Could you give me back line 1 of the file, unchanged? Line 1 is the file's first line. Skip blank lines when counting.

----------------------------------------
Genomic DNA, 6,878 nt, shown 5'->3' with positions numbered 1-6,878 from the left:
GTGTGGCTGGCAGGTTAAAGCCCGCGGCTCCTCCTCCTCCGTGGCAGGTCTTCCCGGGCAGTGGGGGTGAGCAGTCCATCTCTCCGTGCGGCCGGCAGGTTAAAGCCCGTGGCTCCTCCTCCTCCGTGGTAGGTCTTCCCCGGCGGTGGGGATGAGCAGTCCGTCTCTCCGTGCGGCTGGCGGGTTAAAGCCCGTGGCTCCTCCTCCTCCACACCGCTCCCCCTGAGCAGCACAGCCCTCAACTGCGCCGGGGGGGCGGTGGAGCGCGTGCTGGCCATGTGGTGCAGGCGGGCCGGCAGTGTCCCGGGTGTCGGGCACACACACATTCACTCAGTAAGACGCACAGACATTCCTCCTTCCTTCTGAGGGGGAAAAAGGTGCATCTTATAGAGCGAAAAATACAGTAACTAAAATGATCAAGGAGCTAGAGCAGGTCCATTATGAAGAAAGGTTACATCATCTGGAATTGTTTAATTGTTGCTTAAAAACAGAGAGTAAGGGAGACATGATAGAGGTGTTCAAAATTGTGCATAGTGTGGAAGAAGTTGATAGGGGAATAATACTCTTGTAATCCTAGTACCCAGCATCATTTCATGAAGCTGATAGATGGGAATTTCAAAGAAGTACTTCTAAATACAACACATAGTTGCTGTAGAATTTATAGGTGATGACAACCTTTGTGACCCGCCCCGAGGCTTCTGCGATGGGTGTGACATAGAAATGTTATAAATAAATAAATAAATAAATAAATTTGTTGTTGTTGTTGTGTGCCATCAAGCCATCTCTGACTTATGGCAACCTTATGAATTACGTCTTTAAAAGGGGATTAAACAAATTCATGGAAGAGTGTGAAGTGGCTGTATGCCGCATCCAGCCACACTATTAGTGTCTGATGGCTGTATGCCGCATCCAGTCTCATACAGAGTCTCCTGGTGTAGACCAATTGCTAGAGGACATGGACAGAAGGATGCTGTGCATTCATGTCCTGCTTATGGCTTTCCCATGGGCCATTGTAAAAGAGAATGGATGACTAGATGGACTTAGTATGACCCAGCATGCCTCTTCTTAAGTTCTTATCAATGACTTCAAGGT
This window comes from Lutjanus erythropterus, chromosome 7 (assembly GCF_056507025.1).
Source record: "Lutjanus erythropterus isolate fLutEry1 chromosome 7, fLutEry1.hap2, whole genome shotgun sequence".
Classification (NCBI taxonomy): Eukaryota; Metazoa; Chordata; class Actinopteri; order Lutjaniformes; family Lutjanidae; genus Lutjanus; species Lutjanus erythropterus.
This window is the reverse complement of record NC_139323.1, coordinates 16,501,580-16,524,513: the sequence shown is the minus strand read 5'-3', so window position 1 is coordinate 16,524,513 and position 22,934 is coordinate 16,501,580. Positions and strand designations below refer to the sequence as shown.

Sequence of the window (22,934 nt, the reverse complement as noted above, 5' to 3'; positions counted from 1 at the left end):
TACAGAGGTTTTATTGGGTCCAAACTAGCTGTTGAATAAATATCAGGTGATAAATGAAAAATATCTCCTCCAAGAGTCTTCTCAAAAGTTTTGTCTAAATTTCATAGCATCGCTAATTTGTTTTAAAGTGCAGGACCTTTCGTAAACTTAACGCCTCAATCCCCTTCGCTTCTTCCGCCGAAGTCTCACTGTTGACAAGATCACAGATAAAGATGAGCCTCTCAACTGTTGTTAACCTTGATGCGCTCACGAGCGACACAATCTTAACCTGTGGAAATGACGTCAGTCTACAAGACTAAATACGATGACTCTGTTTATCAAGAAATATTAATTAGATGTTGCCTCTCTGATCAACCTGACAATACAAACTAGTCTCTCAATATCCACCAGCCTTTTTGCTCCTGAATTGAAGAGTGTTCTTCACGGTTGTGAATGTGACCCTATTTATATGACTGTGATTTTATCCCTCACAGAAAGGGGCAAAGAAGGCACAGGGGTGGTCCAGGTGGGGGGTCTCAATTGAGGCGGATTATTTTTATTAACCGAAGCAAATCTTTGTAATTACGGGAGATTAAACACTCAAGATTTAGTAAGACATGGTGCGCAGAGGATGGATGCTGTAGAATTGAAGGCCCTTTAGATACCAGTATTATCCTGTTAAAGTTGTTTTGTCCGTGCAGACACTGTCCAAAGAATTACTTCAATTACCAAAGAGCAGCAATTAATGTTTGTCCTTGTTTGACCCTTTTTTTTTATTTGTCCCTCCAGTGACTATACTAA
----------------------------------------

Genomic DNA, 6,878 nt, shown 5'->3' with positions numbered 1-6,878 from the left: